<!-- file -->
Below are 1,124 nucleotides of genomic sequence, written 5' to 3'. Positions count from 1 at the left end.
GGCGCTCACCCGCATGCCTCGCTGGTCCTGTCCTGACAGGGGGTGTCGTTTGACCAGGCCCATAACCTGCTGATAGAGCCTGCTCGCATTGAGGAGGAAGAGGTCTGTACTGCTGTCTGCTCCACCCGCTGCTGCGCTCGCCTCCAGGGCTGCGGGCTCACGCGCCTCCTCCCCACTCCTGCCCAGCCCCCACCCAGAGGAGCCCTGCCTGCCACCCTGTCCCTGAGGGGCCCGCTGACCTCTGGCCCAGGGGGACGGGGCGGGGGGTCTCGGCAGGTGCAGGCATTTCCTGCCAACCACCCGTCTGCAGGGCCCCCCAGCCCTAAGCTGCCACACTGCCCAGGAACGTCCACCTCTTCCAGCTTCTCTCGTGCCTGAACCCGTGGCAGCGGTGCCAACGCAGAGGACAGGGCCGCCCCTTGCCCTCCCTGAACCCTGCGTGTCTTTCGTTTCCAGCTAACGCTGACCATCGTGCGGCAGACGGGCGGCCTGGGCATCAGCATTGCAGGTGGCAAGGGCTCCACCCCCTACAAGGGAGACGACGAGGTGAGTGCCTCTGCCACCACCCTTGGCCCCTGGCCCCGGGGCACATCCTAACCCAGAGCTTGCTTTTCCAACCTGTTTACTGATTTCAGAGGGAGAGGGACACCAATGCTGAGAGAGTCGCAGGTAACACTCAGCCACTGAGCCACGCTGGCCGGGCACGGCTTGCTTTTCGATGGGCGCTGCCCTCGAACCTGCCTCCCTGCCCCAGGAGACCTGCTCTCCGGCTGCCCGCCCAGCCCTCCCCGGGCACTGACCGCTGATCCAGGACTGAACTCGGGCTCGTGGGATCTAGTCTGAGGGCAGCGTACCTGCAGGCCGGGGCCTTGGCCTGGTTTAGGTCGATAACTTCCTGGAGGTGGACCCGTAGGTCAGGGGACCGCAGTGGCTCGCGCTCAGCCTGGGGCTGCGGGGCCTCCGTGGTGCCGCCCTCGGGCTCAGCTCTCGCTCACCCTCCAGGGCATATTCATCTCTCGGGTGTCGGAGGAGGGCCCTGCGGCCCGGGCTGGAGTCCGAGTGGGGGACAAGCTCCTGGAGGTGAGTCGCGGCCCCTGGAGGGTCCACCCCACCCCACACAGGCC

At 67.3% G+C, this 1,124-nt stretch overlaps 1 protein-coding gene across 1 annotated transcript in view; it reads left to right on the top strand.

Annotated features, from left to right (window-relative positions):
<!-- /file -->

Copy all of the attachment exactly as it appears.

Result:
Below are 1,124 nucleotides of genomic sequence, written 5' to 3'. Positions count from 1 at the left end.
GGCGCTCACCCGCATGCCTCGCTGGTCCTGTCCTGACAGGGGGTGTCGTTTGACCAGGCCCATAACCTGCTGATAGAGCCTGCTCGCATTGAGGAGGAAGAGGTCTGTACTGCTGTCTGCTCCACCCGCTGCTGCGCTCGCCTCCAGGGCTGCGGGCTCACGCGCCTCCTCCCCACTCCTGCCCAGCCCCCACCCAGAGGAGCCCTGCCTGCCACCCTGTCCCTGAGGGGCCCGCTGACCTCTGGCCCAGGGGGACGGGGCGGGGGGTCTCGGCAGGTGCAGGCATTTCCTGCCAACCACCCGTCTGCAGGGCCCCCCAGCCCTAAGCTGCCACACTGCCCAGGAACGTCCACCTCTTCCAGCTTCTCTCGTGCCTGAACCCGTGGCAGCGGTGCCAACGCAGAGGACAGGGCCGCCCCTTGCCCTCCCTGAACCCTGCGTGTCTTTCGTTTCCAGCTAACGCTGACCATCGTGCGGCAGACGGGCGGCCTGGGCATCAGCATTGCAGGTGGCAAGGGCTCCACCCCCTACAAGGGAGACGACGAGGTGAGTGCCTCTGCCACCACCCTTGGCCCCTGGCCCCGGGGCACATCCTAACCCAGAGCTTGCTTTTCCAACCTGTTTACTGATTTCAGAGGGAGAGGGACACCAATGCTGAGAGAGTCGCAGGTAACACTCAGCCACTGAGCCACGCTGGCCGGGCACGGCTTGCTTTTCGATGGGCGCTGCCCTCGAACCTGCCTCCCTGCCCCAGGAGACCTGCTCTCCGGCTGCCCGCCCAGCCCTCCCCGGGCACTGACCGCTGATCCAGGACTGAACTCGGGCTCGTGGGATCTAGTCTGAGGGCAGCGTACCTGCAGGCCGGGGCCTTGGCCTGGTTTAGGTCGATAACTTCCTGGAGGTGGACCCGTAGGTCAGGGGACCGCAGTGGCTCGCGCTCAGCCTGGGGCTGCGGGGCCTCCGTGGTGCCGCCCTCGGGCTCAGCTCTCGCTCACCCTCCAGGGCATATTCATCTCTCGGGTGTCGGAGGAGGGCCCTGCGGCCCGGGCTGGAGTCCGAGTGGGGGACAAGCTCCTGGAGGTGAGTCGCGGCCCCTGGAGGGTCCACCCCACCCCACACAGGCC

At 67.3% G+C, this 1,124-nt stretch overlaps 1 protein-coding gene across 1 annotated transcript in view; it reads left to right on the top strand.

Annotated features, from left to right (window-relative positions):